Euclid alone has looked on Beauty bare.
Let all who prate of Beauty hold their peace,
And lay them prone upon the earth and cease
To ponder on themselves, the while they stare
At nothing, intricately drawn nowhere
In shapes of shifting lineage; let geese
Gabble and hiss, but heroes seek release
From dusty bondage into luminous air.
O blinding hour, O holy, terrible day,
When first the shaft into his vision shone
Of light anatomized! Euclid alone
Has looked on Beauty bare. Fortunate they
Who, though once only and then but far away,
Have heard her massive sandal set on stone.
— Edna St. Vincent Millay
“It was brought over in 1762, one of only two, from the Cape of Good Hope aboard HMS Terpsichore, “Noah’s-ark-like” as one writer has put it, as a gift from the Governor to Queen Charlotte, and the eye of the ever insatiably curious George Stubbs fell upon it, eagerly.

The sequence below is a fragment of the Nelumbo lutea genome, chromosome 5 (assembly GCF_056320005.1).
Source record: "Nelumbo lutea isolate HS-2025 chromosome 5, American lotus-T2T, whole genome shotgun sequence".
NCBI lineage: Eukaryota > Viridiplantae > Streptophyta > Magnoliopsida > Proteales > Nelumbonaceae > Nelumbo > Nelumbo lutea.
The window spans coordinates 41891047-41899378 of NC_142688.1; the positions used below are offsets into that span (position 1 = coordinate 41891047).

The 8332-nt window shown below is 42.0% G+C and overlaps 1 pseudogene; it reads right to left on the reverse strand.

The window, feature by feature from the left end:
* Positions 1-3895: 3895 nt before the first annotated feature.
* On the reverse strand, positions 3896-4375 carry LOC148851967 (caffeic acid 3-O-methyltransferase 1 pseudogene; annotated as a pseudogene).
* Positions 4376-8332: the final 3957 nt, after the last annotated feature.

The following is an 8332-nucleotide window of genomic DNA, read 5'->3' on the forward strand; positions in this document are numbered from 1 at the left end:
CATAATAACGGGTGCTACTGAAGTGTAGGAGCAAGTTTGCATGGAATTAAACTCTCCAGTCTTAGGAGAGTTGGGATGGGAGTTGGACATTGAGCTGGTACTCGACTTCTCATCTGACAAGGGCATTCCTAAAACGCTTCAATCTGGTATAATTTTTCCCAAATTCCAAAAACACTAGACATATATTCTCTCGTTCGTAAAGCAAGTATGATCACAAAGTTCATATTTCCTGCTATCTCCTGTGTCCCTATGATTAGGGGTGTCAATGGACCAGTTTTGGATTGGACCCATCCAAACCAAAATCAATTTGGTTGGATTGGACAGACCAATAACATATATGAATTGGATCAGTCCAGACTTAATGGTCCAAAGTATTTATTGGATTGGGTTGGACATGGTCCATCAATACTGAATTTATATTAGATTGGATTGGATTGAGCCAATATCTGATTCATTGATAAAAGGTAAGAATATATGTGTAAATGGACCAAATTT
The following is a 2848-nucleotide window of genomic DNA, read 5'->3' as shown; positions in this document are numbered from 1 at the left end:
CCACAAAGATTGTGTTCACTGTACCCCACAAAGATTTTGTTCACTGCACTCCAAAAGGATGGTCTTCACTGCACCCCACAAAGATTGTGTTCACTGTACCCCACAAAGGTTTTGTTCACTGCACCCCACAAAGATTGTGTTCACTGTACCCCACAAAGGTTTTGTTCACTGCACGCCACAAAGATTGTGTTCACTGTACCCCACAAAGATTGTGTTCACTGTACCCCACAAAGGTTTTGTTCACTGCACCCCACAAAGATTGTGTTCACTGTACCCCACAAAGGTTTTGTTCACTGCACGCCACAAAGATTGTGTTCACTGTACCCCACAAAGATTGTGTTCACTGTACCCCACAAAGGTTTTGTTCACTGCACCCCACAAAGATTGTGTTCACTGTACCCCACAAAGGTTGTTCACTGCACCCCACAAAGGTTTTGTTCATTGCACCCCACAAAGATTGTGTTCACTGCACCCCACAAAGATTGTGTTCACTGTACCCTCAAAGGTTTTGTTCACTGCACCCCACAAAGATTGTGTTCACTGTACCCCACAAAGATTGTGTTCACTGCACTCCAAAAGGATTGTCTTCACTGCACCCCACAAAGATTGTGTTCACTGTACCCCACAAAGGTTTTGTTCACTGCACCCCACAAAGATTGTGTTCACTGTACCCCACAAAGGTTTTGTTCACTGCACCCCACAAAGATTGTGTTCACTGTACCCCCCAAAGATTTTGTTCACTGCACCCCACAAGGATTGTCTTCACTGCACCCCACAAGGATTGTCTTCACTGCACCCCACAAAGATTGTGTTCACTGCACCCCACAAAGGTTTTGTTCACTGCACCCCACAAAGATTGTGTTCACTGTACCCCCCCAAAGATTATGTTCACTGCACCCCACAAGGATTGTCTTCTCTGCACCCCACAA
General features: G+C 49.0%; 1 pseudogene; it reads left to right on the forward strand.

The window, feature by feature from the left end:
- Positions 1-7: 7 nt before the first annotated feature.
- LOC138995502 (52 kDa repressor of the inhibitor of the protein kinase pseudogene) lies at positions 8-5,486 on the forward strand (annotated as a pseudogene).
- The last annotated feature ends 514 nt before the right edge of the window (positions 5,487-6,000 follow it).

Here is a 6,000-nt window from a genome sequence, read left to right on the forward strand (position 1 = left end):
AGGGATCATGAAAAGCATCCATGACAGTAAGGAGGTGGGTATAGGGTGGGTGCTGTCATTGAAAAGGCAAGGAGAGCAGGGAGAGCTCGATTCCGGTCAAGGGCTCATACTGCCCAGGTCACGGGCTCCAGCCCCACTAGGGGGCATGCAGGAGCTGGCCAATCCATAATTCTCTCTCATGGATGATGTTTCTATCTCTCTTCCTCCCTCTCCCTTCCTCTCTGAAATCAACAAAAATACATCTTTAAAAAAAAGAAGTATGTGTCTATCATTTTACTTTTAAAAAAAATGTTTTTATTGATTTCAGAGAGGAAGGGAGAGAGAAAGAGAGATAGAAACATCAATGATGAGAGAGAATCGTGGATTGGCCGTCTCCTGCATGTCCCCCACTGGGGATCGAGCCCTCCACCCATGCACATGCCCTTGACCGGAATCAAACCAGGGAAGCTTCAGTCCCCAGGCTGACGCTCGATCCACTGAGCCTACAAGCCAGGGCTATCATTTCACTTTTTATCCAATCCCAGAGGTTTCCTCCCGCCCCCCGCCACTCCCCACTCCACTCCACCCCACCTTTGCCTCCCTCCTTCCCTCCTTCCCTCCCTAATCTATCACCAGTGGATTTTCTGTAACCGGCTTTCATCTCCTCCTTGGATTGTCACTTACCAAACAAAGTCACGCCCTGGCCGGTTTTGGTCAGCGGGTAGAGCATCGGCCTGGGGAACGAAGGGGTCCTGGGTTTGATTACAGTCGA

“It was the first wild animal he had ever painted, and this was the very first zebra to arrive in England, so it is unsurprising that it should have been regarded as a wonder. It was kept in the menagerie at Buckingham House (Palace), companioned by an elephant, and later on transferred to the Tower of London. Here is how one observer remembered it: “The Queen’s she-ass was pestered with visits, and had all her hours employed from morning to night in satisfying the curiosity of the public. She had a sentinel and guard placed at the door of her stable… The crowds that resorted to the Asinine palace were exceeding great.” Ribald songs were also written in its honour.”